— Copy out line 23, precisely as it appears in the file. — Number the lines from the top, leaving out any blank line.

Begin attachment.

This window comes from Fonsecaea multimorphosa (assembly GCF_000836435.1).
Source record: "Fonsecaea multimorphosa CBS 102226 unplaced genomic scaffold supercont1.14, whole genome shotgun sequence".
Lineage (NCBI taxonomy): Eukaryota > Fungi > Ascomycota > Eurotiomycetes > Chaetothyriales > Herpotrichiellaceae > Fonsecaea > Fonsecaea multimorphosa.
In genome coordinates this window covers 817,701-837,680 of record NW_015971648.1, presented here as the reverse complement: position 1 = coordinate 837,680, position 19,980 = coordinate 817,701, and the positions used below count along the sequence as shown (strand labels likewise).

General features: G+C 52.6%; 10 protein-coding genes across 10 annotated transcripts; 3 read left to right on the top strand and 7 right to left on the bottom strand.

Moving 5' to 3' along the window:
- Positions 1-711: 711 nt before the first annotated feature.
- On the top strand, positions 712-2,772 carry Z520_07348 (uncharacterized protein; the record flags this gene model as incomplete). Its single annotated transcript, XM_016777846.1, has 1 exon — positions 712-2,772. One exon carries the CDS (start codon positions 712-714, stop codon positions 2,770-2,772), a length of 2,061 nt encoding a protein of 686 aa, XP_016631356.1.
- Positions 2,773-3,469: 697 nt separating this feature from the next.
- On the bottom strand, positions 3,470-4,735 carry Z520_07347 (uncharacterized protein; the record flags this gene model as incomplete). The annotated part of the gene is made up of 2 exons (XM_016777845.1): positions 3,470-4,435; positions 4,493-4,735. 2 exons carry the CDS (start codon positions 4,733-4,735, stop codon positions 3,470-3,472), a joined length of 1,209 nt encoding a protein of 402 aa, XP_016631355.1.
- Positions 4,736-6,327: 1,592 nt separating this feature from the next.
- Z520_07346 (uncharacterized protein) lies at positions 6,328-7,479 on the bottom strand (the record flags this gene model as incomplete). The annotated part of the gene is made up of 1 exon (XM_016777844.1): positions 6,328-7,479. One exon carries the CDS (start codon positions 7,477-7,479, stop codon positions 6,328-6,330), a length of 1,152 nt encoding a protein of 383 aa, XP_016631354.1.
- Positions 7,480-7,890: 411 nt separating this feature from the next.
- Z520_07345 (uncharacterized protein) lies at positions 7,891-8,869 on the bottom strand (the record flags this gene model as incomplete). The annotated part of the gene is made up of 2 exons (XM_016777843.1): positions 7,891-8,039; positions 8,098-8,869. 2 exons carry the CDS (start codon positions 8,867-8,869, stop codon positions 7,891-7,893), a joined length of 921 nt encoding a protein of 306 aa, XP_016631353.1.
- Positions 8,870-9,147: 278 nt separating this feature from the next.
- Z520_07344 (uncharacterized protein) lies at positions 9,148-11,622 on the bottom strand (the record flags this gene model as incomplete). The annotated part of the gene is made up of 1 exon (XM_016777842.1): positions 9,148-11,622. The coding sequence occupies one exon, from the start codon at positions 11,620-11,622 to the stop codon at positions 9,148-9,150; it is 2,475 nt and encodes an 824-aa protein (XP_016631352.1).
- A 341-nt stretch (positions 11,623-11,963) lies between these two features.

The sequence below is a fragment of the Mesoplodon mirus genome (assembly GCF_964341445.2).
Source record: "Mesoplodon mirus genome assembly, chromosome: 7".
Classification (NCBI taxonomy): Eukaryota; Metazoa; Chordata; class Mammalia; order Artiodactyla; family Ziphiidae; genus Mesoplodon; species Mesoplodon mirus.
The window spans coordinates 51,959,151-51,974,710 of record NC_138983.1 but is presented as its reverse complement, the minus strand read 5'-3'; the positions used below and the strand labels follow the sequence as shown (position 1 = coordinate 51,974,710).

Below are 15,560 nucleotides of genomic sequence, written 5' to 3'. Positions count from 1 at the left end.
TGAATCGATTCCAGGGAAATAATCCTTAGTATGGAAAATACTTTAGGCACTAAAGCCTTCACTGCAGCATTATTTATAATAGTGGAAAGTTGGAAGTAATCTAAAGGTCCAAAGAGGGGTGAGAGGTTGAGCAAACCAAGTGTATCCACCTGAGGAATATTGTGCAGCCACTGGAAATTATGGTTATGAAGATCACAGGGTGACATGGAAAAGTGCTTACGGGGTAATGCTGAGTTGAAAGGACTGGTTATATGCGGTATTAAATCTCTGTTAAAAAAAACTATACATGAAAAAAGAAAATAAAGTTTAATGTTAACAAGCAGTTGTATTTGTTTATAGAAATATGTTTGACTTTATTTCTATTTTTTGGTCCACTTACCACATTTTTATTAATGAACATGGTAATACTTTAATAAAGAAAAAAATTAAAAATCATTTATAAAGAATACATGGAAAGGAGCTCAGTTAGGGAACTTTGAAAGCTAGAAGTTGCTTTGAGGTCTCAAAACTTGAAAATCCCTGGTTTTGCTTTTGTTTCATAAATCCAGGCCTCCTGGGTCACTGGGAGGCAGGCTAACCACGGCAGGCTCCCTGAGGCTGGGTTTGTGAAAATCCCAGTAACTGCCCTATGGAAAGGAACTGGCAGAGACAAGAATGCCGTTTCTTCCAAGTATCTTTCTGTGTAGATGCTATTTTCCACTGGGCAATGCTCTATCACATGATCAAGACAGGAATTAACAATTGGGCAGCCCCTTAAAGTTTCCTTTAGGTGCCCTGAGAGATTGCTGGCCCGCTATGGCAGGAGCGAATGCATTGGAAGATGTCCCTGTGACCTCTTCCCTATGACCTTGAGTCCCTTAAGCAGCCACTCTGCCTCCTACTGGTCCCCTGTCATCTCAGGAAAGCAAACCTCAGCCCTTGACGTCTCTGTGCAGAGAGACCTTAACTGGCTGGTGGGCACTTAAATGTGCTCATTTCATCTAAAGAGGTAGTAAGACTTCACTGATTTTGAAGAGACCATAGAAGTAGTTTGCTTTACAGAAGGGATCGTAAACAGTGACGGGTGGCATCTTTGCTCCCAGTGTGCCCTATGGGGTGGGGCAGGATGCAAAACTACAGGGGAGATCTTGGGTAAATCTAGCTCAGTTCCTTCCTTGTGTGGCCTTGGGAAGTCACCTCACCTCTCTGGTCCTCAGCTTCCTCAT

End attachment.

TGAATCGATTCCAGGGAAATAATCCTTAGTATGGAAAATACTTTAGGCACTAAAGCCTTCACTGCAGCATTATTTATAATAGTGGAAAGTTGGAAGTAATCTAAAGGTCCAAAGAGGGGTGAGAGGTTGAGCAAACCAAGTGTATCCACCTGAGGAATATTGTGCAGCCACTGGAAATTATGGTTATGAAGATCACAGGGTGACATGGAAAAGTGCTTACGGGGTAATGCTGAGTTGAAAGGACTGGTTATATGCGGTATTAAATCTCTGTTAAAAAAAACTATACATGAAAAAAGAAAATAAAGTTTAATGTTAACAAGCAGTTGTATTTGTTTATAGAAATATGTTTGACTTTATTTCTATTTTTTGGTCCACTTACCACATTTTTATTAATGAACATGGTAATACTTTAATAAAGAAAAAAATTAAAAATCATTTATAAAGAATACATGGAAAGGAGCTCAGTTAGGGAACTTTGAAAGCTAGAAGTTGCTTTGAGGTCTCAAAACTTGAAAATCCCTGGTTTTGCTTTTGTTTCATAAATCCAGGCCTCCTGGGTCACTGGGAGGCAGGCTAACCACGGCAGGCTCCCTGAGGCTGGGTTTGTGAAAATCCCAGTAACTGCCCTATGGAAAGGAACTGGCAGAGACAAGAATGCCGTTTCTTCCAAGTATCTTTCTGTGTAGATGCTATTTTCCACTGGGCAATGCTCTATCACATGATCAAGACAGGAATTAACAATTGGGCAGCCCCTTAAAGTTTCCTTTAGGTGCCCTGAGAGATTGCTGGCCCGCTATGGCAGGAGCGAATGCATTGGAAGATGTCCCTGTGACCTCTTCCCTATGACCTTGAGTCCCTTAAGCAGCCACTCTGCCTCCTACTGGTCCCCTGTCATCTCAGGAAAGCAAACCTCAGCCCTTGACGTCTCTGTGCAGAGAGACCTTAACTGGCTGGTGGGCACTTAAATGTGCTCATTTCATCTAAAGAGGTAGTAAGACTTCACTGATTTTGAAGAGACCATAGAAGTAGTTTGCTTTACAGAAGGGATCGTAAACAGTGACGGGTGGCATCTTTGCTCCCAGTGTGCCCTATGGGGTGGGGCAGGATGCAAAACTACAGGGGAGATCTTGGGTAAATCTAGCTCAGTTCCTTCCTTGTGTGGCCTTGGGAAGTCACCTCACCTCTCTGGTCCTCAGCTTCCTCAT